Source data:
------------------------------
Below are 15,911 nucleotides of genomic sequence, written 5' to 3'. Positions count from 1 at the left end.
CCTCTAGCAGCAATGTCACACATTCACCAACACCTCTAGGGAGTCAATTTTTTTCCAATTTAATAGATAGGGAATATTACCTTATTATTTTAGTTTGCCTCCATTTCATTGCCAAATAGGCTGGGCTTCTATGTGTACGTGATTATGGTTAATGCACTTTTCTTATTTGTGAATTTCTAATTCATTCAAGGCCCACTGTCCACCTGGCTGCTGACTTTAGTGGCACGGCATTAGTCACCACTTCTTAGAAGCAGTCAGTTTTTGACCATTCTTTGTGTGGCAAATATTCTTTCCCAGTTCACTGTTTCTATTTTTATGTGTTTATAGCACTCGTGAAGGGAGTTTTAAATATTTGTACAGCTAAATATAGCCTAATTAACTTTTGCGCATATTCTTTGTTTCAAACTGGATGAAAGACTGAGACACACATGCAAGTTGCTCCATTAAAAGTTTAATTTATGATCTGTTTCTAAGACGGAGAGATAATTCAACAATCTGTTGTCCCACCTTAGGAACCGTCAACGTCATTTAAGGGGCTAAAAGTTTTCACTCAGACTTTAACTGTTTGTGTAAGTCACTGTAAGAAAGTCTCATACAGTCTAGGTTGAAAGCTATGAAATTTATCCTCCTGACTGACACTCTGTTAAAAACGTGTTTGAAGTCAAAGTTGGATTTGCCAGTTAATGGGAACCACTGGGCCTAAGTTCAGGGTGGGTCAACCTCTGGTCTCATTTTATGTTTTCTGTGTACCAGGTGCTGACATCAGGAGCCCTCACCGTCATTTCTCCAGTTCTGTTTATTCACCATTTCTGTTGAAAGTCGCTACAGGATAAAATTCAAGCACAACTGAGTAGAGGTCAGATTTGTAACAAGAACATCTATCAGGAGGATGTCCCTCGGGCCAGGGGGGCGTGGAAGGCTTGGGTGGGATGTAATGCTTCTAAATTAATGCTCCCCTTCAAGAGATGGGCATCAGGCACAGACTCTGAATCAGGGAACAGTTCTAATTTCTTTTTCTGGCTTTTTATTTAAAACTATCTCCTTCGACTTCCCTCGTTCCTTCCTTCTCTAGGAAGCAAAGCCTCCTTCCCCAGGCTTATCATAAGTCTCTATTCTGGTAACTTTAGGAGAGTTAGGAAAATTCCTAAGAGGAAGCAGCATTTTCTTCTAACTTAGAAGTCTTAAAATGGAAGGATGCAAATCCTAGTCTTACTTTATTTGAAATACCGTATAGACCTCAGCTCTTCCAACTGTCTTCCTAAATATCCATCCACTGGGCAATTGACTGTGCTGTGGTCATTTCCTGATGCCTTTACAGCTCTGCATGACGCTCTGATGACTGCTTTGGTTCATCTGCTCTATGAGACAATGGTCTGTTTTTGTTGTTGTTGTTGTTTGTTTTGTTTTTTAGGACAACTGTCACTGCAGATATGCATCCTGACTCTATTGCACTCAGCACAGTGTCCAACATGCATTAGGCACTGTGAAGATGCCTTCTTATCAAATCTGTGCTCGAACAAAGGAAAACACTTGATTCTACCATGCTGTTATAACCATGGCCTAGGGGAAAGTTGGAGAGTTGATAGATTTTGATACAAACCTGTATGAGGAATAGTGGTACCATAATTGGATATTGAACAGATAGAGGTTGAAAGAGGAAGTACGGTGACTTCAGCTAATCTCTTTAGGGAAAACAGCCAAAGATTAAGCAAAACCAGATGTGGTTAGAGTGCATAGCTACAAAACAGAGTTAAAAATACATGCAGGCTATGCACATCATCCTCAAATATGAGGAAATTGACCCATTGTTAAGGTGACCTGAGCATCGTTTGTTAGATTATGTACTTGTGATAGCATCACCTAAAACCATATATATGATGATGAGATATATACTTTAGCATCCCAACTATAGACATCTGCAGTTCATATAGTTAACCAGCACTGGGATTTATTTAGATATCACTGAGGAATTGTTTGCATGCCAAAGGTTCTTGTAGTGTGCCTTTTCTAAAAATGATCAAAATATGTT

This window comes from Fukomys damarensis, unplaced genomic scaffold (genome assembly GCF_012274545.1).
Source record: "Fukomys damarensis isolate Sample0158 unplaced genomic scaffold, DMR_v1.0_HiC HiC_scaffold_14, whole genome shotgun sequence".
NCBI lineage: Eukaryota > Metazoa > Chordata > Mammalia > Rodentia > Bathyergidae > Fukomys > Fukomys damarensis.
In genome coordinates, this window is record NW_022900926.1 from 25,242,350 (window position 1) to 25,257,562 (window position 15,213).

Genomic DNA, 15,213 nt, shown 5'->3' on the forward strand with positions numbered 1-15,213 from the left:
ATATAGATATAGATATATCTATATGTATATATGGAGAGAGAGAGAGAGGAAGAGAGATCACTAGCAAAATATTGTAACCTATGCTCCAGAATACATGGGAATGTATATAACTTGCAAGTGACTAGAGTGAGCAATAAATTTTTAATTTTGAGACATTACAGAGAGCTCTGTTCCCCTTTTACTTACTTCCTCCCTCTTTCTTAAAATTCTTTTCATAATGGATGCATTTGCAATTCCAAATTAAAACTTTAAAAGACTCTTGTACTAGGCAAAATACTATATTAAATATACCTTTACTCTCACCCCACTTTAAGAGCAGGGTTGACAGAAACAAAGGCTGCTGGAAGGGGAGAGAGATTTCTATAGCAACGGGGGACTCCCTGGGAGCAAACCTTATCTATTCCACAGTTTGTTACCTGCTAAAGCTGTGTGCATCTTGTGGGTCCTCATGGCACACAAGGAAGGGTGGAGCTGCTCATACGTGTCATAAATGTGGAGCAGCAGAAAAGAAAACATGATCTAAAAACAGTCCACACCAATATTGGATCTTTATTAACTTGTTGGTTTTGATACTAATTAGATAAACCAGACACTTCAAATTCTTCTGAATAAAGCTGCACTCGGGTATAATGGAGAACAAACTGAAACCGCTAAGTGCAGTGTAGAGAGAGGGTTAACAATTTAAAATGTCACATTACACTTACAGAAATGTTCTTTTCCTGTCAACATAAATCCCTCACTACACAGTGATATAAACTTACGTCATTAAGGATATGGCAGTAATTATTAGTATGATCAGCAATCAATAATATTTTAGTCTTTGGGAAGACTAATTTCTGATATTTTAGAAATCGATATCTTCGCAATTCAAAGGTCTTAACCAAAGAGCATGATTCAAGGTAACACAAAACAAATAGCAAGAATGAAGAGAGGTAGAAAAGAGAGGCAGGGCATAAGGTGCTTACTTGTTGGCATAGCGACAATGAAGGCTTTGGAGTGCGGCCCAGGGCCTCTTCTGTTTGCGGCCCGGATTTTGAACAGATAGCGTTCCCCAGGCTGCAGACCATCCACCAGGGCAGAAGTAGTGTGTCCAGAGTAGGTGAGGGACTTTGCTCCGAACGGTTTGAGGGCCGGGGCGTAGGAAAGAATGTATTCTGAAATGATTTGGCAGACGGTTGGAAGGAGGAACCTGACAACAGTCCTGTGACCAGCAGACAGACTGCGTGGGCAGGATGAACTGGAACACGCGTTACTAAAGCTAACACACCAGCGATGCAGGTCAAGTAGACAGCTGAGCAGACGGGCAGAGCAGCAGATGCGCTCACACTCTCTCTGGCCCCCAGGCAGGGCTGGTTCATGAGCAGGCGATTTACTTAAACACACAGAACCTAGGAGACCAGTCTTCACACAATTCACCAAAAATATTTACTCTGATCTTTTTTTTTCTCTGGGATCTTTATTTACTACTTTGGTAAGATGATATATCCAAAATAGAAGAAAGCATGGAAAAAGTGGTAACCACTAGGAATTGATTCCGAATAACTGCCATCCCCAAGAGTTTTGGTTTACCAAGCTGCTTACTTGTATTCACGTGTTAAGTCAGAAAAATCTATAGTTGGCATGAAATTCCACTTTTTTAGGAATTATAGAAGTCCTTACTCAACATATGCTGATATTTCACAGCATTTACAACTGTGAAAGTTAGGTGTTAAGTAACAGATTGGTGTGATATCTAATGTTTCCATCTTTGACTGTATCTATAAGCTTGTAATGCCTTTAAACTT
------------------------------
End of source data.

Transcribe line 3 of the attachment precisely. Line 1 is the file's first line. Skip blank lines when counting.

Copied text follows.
This window comes from Fukomys damarensis, unplaced genomic scaffold (genome assembly GCF_012274545.1).